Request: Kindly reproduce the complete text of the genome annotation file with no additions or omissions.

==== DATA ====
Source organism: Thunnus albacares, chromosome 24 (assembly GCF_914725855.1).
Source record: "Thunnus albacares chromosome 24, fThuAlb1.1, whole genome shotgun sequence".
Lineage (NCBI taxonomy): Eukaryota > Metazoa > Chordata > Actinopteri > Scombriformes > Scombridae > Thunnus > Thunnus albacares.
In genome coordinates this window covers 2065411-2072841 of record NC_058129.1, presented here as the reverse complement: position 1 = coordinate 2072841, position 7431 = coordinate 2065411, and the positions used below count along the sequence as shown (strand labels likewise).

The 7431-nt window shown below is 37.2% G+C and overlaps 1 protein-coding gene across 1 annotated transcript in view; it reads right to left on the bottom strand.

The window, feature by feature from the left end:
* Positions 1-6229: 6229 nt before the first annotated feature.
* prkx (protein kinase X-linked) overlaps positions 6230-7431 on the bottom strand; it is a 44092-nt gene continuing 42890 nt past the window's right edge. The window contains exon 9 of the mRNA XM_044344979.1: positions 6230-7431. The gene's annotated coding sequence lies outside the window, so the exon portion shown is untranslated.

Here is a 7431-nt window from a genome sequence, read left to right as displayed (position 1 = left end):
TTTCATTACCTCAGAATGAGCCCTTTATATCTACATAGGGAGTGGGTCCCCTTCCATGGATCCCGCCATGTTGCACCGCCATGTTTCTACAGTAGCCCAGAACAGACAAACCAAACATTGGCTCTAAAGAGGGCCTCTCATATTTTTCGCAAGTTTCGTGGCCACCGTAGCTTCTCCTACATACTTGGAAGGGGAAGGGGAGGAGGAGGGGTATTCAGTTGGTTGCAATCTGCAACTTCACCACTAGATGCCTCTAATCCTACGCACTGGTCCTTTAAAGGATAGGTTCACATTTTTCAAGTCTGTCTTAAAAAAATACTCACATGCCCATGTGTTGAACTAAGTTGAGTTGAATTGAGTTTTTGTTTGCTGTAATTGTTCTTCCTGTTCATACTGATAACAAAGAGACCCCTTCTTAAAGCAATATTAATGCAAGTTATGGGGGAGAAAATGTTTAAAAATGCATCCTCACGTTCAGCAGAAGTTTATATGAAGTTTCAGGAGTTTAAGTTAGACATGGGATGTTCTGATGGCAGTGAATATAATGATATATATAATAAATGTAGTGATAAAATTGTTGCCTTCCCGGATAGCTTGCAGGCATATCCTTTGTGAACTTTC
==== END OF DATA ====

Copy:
Source organism: Thunnus albacares, chromosome 24 (assembly GCF_914725855.1).
Source record: "Thunnus albacares chromosome 24, fThuAlb1.1, whole genome shotgun sequence".
Lineage (NCBI taxonomy): Eukaryota > Metazoa > Chordata > Actinopteri > Scombriformes > Scombridae > Thunnus > Thunnus albacares.
In genome coordinates this window covers 2065411-2072841 of record NC_058129.1, presented here as the reverse complement: position 1 = coordinate 2072841, position 7431 = coordinate 2065411, and the positions used below count along the sequence as shown (strand labels likewise).

The 7431-nt window shown below is 37.2% G+C and overlaps 1 protein-coding gene across 1 annotated transcript in view; it reads right to left on the bottom strand.

The window, feature by feature from the left end:
* Positions 1-6229: 6229 nt before the first annotated feature.
* prkx (protein kinase X-linked) overlaps positions 6230-7431 on the bottom strand; it is a 44092-nt gene continuing 42890 nt past the window's right edge. The window contains exon 9 of the mRNA XM_044344979.1: positions 6230-7431. The gene's annotated coding sequence lies outside the window, so the exon portion shown is untranslated.

Here is a 7431-nt window from a genome sequence, read left to right as displayed (position 1 = left end):
TTTCATTACCTCAGAATGAGCCCTTTATATCTACATAGGGAGTGGGTCCCCTTCCATGGATCCCGCCATGTTGCACCGCCATGTTTCTACAGTAGCCCAGAACAGACAAACCAAACATTGGCTCTAAAGAGGGCCTCTCATATTTTTCGCAAGTTTCGTGGCCACCGTAGCTTCTCCTACATACTTGGAAGGGGAAGGGGAGGAGGAGGGGTATTCAGTTGGTTGCAATCTGCAACTTCACCACTAGATGCCTCTAATCCTACGCACTGGTCCTTTAAAGGATAGGTTCACATTTTTCAAGTCTGTCTTAAAAAAATACTCACATGCCCATGTGTTGAACTAAGTTGAGTTGAATTGAGTTTTTGTTTGCTGTAATTGTTCTTCCTGTTCATACTGATAACAAAGAGACCCCTTCTTAAAGCAATATTAATGCAAGTTATGGGGGAGAAAATGTTTAAAAATGCATCCTCACGTTCAGCAGAAGTTTATATGAAGTTTCAGGAGTTTAAGTTAGACATGGGATGTTCTGATGGCAGTGAATATAATGATATATATAATAAATGTAGTGATAAAATTGTTGCCTTCCCGGATAGCTTGCAGGCATATCCTTTGTGAACTTTC